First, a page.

After a great week in Ullapool and visiting the nearby Assynt mountains, i wanted somehow to squeeze in a visit to An Teallach and with a 5 hour window and us being knackered from 3 mountains in 2 days, a ridge attempt was not on the cards however a friendly local did mention the Loch in the heart of the beast was a spectacular sight so we didnt hesitate.
I noticed the Lochain has not been reported on by anyone so in order to get folks to visit it (im sure many of you already have) i hope to provide half decent instructions on how to get there in one piece
An Teallach is about as pretty as a mountain can get and dominates the road up to the start of the walk.
The walk starts off at a little layby on the west side of the A838 if approached from the south you will see it on your left approx 250m after the turn off to Badrallach. I dont believe any 2 routes would be the same with all the pathless sections involved.
There are 2 paths that are visible from the layby 1 either side of the stream the one you need is the on the north side of the stream. (not the one right next to the layby)
Initially the path seems ok, very overgrown and with an easy stream crossing after 30m, but just after the stream the path turns evil and you are welcomed by ankle deep mud/bog which is truly horrid in some parts. after a large mud pit you will walk through an opening in the bush/trees to a small 'field' of mud the route described by WH suggests walking straight on into a rhododendron bush which is tunnel like in nature, pretty but very boggy in places. What we did was go up a path to the immediate right which goes up a grassy hill it is very indistinct but less boggy and seems to rejoin the route at a point where a post reassures you that you are not lost
The little wooden shed is also visible straight ahead (off path), you will follow the path right (wsw) uphill where the bog is replaced by slabs of rock which are linked with a easy to follow path many cairns on route will keep you right.
Soon you will see the first of a few waterfalls it was pretty but slightly marred with the inclusion of a wierd rusty pipe in front of your side of the drop (wierd fence maybe? more likely a unearthed fluid pipe out of use for many years) The path continues uphill without drama the views looking back becoming more distant.
Before too long another reassuring wooden post will come into view and soon after a gateless fence is crossed the path now splits but you want to stay close to the stream (heading south west, even though the path this way is uglier) which heads towards a second waterfall you will see on your left, the path that heads right (west and initially good) i believe heads into Glas Tholl.
the path becomes patchy but perservere with it a stream needs crossing at this point (right in front of the waterfall to the west) after this crossing a small climb up to the top of the waterfall needs to be made which is easily seen the path at the bottom seems to go both ways but if you head right it disappears into very thick bush but left and up the stone climb/mild scramble is the way to go.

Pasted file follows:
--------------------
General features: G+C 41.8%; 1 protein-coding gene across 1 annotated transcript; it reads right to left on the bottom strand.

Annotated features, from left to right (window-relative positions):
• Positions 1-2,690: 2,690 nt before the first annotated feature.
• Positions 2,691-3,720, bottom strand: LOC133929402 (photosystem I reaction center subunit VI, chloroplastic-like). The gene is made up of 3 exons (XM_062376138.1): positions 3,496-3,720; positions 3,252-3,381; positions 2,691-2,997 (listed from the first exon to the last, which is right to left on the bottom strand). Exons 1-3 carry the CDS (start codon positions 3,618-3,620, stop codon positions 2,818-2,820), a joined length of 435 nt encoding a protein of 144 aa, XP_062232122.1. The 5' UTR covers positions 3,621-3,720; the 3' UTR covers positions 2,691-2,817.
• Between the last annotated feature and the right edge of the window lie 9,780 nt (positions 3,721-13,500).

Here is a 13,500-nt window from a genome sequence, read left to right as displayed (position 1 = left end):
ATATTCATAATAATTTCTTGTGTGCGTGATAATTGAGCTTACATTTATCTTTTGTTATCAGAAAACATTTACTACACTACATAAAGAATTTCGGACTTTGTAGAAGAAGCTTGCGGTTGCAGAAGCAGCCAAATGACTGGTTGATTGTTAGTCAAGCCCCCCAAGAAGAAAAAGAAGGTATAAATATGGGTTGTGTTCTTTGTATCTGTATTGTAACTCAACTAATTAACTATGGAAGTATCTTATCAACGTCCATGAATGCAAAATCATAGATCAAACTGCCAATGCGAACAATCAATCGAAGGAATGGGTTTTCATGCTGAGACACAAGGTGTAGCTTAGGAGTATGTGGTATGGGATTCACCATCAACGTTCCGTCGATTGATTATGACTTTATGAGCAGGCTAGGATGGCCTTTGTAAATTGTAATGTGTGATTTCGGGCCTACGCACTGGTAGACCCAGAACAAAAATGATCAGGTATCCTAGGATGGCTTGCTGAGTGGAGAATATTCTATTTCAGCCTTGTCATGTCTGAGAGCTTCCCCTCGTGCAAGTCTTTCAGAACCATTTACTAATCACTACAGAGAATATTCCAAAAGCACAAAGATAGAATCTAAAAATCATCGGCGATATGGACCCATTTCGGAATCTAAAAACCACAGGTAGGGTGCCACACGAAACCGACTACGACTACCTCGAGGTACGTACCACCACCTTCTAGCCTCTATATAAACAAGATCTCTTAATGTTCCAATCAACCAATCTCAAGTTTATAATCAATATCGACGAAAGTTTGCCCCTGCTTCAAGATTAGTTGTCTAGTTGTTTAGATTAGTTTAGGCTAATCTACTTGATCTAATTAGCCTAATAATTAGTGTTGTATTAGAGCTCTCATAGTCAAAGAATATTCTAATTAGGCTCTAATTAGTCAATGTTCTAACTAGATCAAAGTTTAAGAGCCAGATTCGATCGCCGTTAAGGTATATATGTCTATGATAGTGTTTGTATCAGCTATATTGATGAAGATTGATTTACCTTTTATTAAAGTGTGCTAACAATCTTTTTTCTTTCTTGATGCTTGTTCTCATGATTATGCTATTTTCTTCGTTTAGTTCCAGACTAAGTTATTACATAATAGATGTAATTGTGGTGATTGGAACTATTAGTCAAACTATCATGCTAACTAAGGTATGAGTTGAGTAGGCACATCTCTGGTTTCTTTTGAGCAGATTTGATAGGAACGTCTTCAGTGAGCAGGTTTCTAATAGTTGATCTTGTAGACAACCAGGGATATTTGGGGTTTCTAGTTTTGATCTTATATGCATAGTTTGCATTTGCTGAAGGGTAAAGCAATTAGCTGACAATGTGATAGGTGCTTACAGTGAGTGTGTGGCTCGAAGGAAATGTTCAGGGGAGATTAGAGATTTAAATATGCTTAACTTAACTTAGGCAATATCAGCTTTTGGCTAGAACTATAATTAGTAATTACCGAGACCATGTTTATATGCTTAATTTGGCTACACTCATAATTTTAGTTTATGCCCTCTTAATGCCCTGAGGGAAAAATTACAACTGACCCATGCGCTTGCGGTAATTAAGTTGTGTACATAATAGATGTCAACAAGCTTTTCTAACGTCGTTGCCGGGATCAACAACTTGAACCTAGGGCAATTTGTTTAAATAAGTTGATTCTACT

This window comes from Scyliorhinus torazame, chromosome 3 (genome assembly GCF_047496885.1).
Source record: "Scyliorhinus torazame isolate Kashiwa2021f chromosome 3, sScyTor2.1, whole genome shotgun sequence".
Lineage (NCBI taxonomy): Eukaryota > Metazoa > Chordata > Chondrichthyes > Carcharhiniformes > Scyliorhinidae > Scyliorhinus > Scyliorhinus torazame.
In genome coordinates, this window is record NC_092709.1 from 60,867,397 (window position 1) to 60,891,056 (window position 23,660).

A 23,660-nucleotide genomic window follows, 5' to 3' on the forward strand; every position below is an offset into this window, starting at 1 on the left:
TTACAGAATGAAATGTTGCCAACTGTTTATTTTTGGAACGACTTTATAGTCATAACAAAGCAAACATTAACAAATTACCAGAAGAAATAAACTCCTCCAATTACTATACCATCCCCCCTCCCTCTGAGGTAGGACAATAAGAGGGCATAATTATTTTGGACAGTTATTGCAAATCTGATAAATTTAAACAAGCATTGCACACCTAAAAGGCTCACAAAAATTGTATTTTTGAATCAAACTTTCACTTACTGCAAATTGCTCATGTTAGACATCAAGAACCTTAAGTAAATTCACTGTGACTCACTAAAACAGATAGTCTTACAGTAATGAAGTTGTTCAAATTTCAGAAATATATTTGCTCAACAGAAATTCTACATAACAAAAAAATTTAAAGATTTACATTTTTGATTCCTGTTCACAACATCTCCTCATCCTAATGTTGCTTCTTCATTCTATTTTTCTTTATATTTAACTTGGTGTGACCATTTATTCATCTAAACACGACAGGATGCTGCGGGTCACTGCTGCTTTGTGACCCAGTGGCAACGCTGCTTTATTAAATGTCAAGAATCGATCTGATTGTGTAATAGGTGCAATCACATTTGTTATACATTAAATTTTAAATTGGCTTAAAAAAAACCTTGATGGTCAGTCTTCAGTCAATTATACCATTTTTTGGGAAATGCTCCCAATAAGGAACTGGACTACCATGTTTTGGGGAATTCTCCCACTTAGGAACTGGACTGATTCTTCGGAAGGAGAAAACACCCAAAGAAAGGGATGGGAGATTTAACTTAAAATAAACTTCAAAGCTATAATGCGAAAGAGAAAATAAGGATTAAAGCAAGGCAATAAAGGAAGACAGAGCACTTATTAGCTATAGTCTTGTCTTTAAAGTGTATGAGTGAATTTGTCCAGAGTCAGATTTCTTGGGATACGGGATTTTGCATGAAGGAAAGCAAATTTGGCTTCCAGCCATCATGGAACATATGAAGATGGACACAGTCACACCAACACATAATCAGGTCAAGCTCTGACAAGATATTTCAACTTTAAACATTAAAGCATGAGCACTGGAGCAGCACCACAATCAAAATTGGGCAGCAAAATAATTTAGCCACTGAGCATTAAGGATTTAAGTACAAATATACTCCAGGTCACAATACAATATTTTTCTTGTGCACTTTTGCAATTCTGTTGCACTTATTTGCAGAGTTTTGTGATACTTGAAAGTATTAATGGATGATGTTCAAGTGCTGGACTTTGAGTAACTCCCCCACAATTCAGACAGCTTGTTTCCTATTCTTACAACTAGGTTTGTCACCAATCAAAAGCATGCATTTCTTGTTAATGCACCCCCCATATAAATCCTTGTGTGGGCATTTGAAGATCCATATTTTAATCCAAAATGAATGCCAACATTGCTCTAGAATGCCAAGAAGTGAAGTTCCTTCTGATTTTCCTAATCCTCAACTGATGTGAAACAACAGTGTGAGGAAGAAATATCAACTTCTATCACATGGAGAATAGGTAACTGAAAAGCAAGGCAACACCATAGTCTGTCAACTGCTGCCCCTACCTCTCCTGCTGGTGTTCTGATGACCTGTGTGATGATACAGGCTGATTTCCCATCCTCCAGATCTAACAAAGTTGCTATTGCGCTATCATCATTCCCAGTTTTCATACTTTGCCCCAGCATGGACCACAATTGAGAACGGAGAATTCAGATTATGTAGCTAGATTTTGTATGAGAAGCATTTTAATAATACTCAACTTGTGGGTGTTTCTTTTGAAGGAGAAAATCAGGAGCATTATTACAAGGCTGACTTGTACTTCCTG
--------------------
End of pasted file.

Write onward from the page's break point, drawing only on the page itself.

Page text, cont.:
At the top, the path again remains patchy but stays close to the stream and sections of the path further on are easy to see.
The paths eventually disappears at a point when you need to leave the stream you may have to rough it heading west across bogs towards long stone slabs which are dotted with small cairns indicating the route, the path makes very brief appearances between slabs but best referring to cairns and if your unfamiliar with the area use a map of course.
Looking to you left the wall that leads to the top of Sail Liath begins to hug the landscape and brings the whole place towards Toll An Lochain. As you aproach the corries the peaks of the ridge become gradually more and more clear teasing you in.
After much 'slab-hopping' you will reach an indistinct path which heads up hill at a more steeper gradient (not too challenging) and to you left the ground will slowly fall away taking the stream with it, this path has its pathless sections and crosses a few small 'land crevasses' but nothing challenging for a regular hill walker. This path will eventually disappear at the top but from that point common sense will dictate your route to the Lochain.
The corrie is immense and has spectacular views of the ridge, the lochain is crystal clear and is dotted with little 'beaches' where sarnies can be enjoyed. The walls that surround the west side of the corrie are vertical and provide much neck straining to view the top.
Sail Liath, Sgurr Fiona and Glas Mheall Liath are all easily seen but its that ridge dominated by Lord Berkeley's Seat which are imposing they look down at you with a watchful eye as though you are not worthy of being in such surroundings.
Views out of the corrie (Eastwards) are just as great and at certain vantage points one can see the towering mound of Sgurr Mor and north east towards Beinn Dearg.
The route back retraces your steps, I personally lost the path a few times but knowing the general direction first towards the stream and then following it back towards the start will keep you safe and you are very likely to bump into the path again en route.
To sum up the walk, it is not as easy going as other corries but so worth the effort. It is not a long walk and in good weather the route although pathless in parts is in my opinion is straightforward. This is very much Tick country so socks over trousers the whole way is advised. There are routes up to the ridge from the Lochain too via Chockstone Gully and the stream that enters the Lochain from the north west side (decending down from Bidean A' Ghlas Thuill) although the latter was a suggestion from a local and not one I personally have read about.
An Teallach has so much character you dont need to visit the ridge to really enjoy this place. Saying that, i will be back to test out that last statement.
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